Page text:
The defendant's act of executing the form was, therefore, not compelled to obtain any knowledge which he possessed in violation of the Fifth Amendment privilege.
The Supreme Judicial Court of Massachusetts, in Com. v. Hughes, 380 Mass. 583, 404 N.E.2d 1239 (1980), concluded that a court order directing the defendant in a criminal case to produce a designated gun suspected of having been used in the commission of the offense violated the defendant's Fifth Amendment privilege. There, the defendant, charged with assault with a handgun, refused to comply with the order that he produce the weapon or show present inability to do so. The gun had been legally registered to the defendant; the prosecution wanted it for ballistics testing. After recognizing that the defendant, without uttering a sound, could comply with the order by producing the weapon, the court nevertheless held that the defendant's producing the revolver would have sufficient testimonial aspects to initiate Fifth Amendment consideration. After reviewing Schmerber and Fisher, it recognized two kinds of "testimonial assertions" that were implied in the production of the gun, i.e., (1) a tacit admission of the existence and location of the weapon in the hands of the possessor and (2) implicit authentication that the weapon was that required to be produced by the order. Id. 404 N.E.2d at 1243. In finding that the defendant's privilege had been infringed, the court said, id. at 1244, that "[i]f the defendant should produce the revolver, he would be making implicitly a statement about its existence, location and control" which would be used to prove his possession and control of the weapon after the alleged crime was committed. The identical result was reached on markedly similar facts in Goldsmith v. Superior Court In For Shasta, 152 Cal.App.3d 78, 199 Cal.Rptr. 366 (1984).
United States v. Campos-Serrano, 430 F.2d 173 (7th Cir. 1970) involved a criminal charge of knowing possession of a forged alien registration card. There, because the defendant had been coerced into producing the card during a custodial interrogation, the court found a violation of the privilege against self-incrimination, reasoning that the defendant's act of compelled production implicitly admitted the card's existence, location, and the defendant's control over it. The court said: "An individual should not be compelled to produce the crime itself." Id. at 176. In State v. Dennis, 16 Wn. App. 417, 558 P.2d 297 (1976), the defendant was convicted of possessing cocaine. The police coerced the defendant into producing bags of the illegal drug. The court found a violation of the Fifth Amendment privilege because the act of production virtually admitted the defendant's control. In State v. Alexander, 281 N.W.2d 349 (Minn. 1979), the court reversed a contempt adjudication which had been based on the defendant's failure to produce film which allegedly was possessed in violation of a criminal obscenity statute. The court concluded that the act of production was tantamount to an admission of the defendant's control or possession of the film.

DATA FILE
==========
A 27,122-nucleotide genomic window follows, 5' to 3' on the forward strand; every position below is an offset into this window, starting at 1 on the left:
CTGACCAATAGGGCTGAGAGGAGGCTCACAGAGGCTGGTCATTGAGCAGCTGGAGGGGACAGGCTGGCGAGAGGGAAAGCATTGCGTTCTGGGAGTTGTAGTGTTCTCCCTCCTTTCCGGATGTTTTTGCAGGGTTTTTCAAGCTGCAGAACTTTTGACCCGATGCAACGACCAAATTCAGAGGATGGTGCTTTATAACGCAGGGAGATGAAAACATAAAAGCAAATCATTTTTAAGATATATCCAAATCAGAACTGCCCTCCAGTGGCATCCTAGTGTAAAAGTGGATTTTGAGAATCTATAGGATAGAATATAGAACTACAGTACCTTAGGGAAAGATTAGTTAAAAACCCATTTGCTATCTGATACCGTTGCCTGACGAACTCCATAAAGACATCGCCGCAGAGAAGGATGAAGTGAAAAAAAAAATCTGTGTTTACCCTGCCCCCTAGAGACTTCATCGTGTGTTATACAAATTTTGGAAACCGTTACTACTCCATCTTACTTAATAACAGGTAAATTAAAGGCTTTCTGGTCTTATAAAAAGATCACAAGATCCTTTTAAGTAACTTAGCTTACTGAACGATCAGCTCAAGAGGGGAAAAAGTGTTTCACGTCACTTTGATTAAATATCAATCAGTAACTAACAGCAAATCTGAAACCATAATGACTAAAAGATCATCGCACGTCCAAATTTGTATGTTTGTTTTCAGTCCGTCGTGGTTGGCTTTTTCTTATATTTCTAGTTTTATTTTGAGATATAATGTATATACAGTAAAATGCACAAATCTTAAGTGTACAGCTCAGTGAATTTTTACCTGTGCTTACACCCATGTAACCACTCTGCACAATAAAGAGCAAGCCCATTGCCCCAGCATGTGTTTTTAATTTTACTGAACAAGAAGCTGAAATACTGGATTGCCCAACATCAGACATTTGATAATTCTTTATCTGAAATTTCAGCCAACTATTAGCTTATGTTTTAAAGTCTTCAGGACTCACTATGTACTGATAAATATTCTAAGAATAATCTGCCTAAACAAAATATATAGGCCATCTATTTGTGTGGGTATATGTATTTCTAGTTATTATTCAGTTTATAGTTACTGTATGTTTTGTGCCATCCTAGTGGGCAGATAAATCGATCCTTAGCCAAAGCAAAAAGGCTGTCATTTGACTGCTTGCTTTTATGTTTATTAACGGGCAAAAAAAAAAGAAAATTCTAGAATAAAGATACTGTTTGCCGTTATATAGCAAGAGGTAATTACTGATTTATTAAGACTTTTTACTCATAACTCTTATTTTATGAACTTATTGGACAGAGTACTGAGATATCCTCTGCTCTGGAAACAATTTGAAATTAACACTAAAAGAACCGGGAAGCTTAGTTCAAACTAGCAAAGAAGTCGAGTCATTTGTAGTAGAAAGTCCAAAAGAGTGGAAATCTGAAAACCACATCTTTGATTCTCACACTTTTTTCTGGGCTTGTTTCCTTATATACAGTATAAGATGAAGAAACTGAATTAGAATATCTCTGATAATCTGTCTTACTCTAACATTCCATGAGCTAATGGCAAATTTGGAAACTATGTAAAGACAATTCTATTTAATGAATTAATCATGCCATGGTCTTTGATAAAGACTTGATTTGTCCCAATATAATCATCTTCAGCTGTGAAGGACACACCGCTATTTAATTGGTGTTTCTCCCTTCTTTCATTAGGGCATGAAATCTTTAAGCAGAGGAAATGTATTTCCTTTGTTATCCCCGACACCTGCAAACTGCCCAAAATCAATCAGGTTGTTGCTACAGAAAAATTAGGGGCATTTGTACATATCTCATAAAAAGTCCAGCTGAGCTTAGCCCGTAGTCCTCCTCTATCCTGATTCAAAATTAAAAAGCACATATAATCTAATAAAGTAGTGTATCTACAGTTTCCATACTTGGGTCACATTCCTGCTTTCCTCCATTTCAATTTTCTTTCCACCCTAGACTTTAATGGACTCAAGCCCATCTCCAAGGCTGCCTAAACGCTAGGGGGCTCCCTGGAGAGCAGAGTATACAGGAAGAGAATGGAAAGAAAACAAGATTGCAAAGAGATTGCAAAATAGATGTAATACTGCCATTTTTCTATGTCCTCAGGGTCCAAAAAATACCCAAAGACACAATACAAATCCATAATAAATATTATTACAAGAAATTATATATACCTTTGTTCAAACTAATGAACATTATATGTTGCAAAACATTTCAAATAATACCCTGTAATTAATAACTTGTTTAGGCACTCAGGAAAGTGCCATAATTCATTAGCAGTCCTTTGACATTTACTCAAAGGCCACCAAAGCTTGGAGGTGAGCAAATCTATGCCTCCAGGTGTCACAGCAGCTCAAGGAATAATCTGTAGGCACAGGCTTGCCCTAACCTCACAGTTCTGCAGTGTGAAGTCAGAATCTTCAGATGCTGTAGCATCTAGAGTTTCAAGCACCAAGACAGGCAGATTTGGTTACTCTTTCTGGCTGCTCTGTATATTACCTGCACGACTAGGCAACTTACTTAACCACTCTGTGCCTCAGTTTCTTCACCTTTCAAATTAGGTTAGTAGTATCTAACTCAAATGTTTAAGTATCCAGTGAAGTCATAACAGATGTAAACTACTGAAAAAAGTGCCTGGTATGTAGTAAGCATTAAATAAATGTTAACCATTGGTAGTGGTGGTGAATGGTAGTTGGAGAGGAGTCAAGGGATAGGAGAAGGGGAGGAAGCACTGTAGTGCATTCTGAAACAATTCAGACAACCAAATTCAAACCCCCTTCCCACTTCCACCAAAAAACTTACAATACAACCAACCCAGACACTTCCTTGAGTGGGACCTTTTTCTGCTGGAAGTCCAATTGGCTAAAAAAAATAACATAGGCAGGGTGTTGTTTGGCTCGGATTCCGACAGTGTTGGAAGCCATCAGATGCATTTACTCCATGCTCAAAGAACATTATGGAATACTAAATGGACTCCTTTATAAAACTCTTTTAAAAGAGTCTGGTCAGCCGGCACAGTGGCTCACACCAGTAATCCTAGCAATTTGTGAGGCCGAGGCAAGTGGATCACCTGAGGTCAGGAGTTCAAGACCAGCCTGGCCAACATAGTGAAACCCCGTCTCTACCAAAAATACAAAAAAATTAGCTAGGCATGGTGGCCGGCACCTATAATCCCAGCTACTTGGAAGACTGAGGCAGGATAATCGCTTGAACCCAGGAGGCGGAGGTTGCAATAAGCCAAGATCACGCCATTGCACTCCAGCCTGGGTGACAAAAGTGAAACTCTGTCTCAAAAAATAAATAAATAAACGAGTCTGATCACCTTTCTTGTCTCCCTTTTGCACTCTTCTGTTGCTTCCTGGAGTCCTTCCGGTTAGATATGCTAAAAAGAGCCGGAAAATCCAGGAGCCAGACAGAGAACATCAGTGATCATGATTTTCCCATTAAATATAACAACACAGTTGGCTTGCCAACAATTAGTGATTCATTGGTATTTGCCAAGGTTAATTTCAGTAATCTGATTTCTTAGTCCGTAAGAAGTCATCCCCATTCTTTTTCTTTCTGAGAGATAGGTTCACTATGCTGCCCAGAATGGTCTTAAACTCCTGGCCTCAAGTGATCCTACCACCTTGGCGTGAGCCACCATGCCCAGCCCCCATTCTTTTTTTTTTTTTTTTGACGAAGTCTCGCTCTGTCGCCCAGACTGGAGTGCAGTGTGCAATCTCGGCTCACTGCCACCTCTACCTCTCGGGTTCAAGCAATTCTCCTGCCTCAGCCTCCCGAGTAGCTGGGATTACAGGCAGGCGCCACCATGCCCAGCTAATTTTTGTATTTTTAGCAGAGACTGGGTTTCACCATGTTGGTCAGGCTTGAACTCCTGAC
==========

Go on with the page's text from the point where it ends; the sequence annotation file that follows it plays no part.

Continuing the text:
As earlier observed, Maurice is a CINA whose custody has been awarded to the DSS. In response to the court's directive that Bouknight release Maurice to DSS, she has refused to do so, insisting that he is with her sister in Texas, information which has proven to be incorrect. The State readily acknowledges that it is fearful that Maurice has been criminally abused or possibly is dead. In the circumstances, as disclosed by the record, the State concedes that Bouknight has a reasonable apprehension that she will be prosecuted if, in complying with the court's order, she produces Maurice in court or otherwise discloses his whereabouts to the authorities.
The State is, of course, mandated to protect Maurice as a CINA under the Juvenile Causes Act, Code (1984 Repl. Vol.) § 4-101, et seq. of the Courts and Judicial Proceedings Article. That it does not know of Maurice's present whereabouts is equally clear. To purge the contempt order and thereby free herself from imprisonment, Bouknight must impart information to someone sufficient to permit Maurice to be produced in court, or provide information of his present whereabouts. Should she do so, Bouknight will necessarily admit a measure of continuing control and dominion over Maurice's person. In these circumstances, if the information discloses that Maurice is now dead, or has been subject to criminal abuse, as the prosecution candidly fears, suspicion concededly would focus on Bouknight as the criminal agent. By disclosing the demanded information, therefore, Bouknight would, in the event a crime had been committed upon Maurice's person, be incriminating herself by, in effect, disclosing the corpus delicti itself under compulsion of the court's order.
Section 3-831 of the Courts Article suggests that Bouknight's refusal to relinquish Maurice's custody to DSS is itself a crime, punishable by imprisonment up to three years.
In the circumstances of this case, the compelled act of producing Maurice in court, although not requiring Bouknight to utter a sound, or compelling her to verbally disclose Maurice's whereabouts, is implicitly at the least a testimonial communication within the contemplation of the Fifth Amendment privilege, as explicated by the controlling case law. Either by the act of producing Maurice in court, or verbally disclosing his whereabouts, Bouknight is compelled to communicate facts. We therefore find that the court's contempt order is, in its entirety, violative of Bouknight's Fifth Amendment privilege and must be vacated.